Which brings me to the first point I was keying on with my family this weekend. This year, moreso than maybe any other year I can remember, the Final Four is truly not about the players. It's about the coaches. It could have been totally about the players, if John Wall and DeMarcus Cousins and Patrick Patterson from Kentucky were matching up with Wes Johnson, Andy Rautins and Scoop Jardine of Syracuse, or Sherron Collins, Cole Aldrich and Marcus Morris of Kansas. But instead, it's Butler, it's Michigan State, it's Duke, and it's West Virginia.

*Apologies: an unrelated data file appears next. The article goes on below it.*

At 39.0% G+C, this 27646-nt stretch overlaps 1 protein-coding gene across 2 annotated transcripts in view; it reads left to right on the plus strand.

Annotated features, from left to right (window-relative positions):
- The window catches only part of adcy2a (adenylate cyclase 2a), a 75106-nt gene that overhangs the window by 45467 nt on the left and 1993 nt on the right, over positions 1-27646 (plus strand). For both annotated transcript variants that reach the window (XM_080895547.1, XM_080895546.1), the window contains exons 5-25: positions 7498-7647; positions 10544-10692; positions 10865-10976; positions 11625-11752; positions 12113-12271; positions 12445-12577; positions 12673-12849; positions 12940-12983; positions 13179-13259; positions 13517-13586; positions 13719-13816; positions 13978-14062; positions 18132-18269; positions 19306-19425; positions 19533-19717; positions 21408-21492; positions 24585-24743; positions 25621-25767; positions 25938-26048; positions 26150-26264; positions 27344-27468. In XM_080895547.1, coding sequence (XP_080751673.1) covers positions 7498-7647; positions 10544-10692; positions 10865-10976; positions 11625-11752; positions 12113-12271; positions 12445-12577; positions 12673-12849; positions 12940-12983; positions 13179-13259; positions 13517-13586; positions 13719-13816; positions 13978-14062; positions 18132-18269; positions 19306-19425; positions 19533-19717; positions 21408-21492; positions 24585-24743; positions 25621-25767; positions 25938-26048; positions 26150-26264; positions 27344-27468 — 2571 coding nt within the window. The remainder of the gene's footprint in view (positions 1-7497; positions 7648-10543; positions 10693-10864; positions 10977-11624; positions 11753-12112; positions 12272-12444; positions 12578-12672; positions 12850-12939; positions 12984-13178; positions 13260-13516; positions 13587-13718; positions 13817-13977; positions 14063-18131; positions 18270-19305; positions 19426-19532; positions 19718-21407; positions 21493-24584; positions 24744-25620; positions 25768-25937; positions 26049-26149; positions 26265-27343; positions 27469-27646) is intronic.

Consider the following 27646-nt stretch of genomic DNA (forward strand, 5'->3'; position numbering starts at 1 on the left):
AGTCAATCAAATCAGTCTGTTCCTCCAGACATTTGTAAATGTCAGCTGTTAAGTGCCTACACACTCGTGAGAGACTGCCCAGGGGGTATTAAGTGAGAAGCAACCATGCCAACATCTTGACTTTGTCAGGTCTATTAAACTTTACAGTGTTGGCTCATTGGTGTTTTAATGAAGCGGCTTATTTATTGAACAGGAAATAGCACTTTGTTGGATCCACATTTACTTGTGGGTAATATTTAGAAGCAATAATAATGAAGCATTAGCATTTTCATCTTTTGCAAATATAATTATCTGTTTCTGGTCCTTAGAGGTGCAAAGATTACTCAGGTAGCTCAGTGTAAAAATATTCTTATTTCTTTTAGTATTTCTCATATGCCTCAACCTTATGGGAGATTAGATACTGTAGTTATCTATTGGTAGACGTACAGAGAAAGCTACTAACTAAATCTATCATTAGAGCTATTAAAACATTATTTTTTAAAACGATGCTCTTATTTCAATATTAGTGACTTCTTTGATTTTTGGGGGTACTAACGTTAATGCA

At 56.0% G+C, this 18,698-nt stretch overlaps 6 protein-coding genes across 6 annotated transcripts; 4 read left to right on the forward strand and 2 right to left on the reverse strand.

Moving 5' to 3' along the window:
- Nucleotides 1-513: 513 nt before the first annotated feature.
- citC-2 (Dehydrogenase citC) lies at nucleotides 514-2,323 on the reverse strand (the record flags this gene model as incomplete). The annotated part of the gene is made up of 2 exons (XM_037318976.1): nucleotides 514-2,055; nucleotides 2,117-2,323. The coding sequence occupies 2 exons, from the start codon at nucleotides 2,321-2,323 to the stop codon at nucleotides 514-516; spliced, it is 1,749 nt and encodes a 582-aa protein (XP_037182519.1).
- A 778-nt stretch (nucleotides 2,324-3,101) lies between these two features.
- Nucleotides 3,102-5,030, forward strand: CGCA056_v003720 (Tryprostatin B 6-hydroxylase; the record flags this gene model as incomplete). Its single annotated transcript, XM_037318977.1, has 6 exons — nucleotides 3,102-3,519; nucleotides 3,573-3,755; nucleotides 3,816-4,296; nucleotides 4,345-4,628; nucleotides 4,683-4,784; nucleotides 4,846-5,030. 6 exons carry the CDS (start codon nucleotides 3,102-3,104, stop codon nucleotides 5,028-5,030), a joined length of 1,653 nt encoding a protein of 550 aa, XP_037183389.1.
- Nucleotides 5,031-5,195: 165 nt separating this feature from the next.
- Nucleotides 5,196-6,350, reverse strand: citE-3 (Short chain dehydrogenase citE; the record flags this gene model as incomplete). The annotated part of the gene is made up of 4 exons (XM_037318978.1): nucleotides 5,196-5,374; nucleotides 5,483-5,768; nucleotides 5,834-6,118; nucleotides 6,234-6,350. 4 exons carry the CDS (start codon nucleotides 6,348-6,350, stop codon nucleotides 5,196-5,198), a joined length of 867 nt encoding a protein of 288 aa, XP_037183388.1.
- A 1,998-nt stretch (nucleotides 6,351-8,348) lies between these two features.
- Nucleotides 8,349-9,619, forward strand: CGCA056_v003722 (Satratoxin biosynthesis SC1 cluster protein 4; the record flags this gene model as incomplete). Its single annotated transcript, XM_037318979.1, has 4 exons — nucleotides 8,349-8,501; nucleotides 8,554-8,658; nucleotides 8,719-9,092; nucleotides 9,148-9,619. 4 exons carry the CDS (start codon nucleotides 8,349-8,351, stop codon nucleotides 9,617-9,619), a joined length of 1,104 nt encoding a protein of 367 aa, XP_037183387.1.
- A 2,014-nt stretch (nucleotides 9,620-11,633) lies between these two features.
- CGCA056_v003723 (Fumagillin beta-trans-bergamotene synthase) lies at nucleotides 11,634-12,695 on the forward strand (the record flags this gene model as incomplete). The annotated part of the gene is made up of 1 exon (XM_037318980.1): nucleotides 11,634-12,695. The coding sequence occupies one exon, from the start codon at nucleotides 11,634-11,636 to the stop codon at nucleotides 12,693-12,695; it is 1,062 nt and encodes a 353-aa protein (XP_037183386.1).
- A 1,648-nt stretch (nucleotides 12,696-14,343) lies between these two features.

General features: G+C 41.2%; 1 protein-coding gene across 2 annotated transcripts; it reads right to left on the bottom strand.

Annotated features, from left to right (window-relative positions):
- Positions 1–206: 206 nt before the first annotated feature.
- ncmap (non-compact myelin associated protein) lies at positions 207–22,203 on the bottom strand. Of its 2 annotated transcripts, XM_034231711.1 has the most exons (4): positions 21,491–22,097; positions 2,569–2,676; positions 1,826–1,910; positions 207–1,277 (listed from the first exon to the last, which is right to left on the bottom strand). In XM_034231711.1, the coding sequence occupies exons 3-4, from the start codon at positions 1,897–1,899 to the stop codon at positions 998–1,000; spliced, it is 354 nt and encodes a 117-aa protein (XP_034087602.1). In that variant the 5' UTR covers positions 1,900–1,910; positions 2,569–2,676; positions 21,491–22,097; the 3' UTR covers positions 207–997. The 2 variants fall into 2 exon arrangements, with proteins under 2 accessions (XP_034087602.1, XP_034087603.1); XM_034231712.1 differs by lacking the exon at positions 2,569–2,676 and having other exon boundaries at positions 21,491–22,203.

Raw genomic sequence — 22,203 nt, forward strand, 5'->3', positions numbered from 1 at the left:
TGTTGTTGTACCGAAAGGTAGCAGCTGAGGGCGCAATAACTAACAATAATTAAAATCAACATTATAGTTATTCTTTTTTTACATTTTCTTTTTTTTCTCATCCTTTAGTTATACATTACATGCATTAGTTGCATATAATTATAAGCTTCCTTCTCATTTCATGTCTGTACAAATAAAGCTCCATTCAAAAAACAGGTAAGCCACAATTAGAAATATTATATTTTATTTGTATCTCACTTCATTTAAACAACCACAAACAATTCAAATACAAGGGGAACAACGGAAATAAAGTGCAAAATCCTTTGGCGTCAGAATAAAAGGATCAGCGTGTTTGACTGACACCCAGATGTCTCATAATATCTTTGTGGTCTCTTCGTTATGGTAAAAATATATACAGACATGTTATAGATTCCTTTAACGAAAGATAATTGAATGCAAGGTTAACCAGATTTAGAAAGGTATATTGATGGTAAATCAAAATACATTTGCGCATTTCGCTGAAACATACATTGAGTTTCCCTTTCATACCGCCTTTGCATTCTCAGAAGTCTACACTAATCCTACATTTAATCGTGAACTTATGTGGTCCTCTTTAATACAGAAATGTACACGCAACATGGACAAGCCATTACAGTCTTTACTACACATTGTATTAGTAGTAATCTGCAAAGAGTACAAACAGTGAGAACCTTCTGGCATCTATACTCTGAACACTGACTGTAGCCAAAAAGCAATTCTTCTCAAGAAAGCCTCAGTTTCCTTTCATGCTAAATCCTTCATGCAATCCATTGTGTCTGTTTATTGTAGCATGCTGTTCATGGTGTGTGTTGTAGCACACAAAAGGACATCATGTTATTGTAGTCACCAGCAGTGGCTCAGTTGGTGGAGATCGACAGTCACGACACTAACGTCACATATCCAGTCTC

On the Duke and West Virginia side of the bracket, you're looking at coaching legend Coach K in his incredible 11th Final Four appearance in his 25-year career at Duke, going against Bob Huggins, the former Cincinnati coach who has led his alma mater back to the Final Four for the first time in some 60 years. Huggins has always been known as a guy who gets the absolute most out of his players, and now with bona fide star Da'Sean Butler leading the way, Huggins once again has one of the hardest-working teams in the country, with three players averaging around 7 rebounds and 3 more players averaging around 3 assists per game. Huggins went an amazing 379-113 in 16 years at Cincinnati, 46-24 in two years at Kansas State, and has now put up an 80-27 record in his first three years at West Virginia, for a combined head coaching record of 670 wins to just 240 losses, all of which were not at the top programs in the country with the ability to hand pick every recruit in the country like the Coach K's and the John Calipari's of the world. Huggins is the reason this team is where it's at right now, and the matchup with Coach K -- who himself is probably coaching the least talented of all his Final Four squads over the years -- should be an intersting one.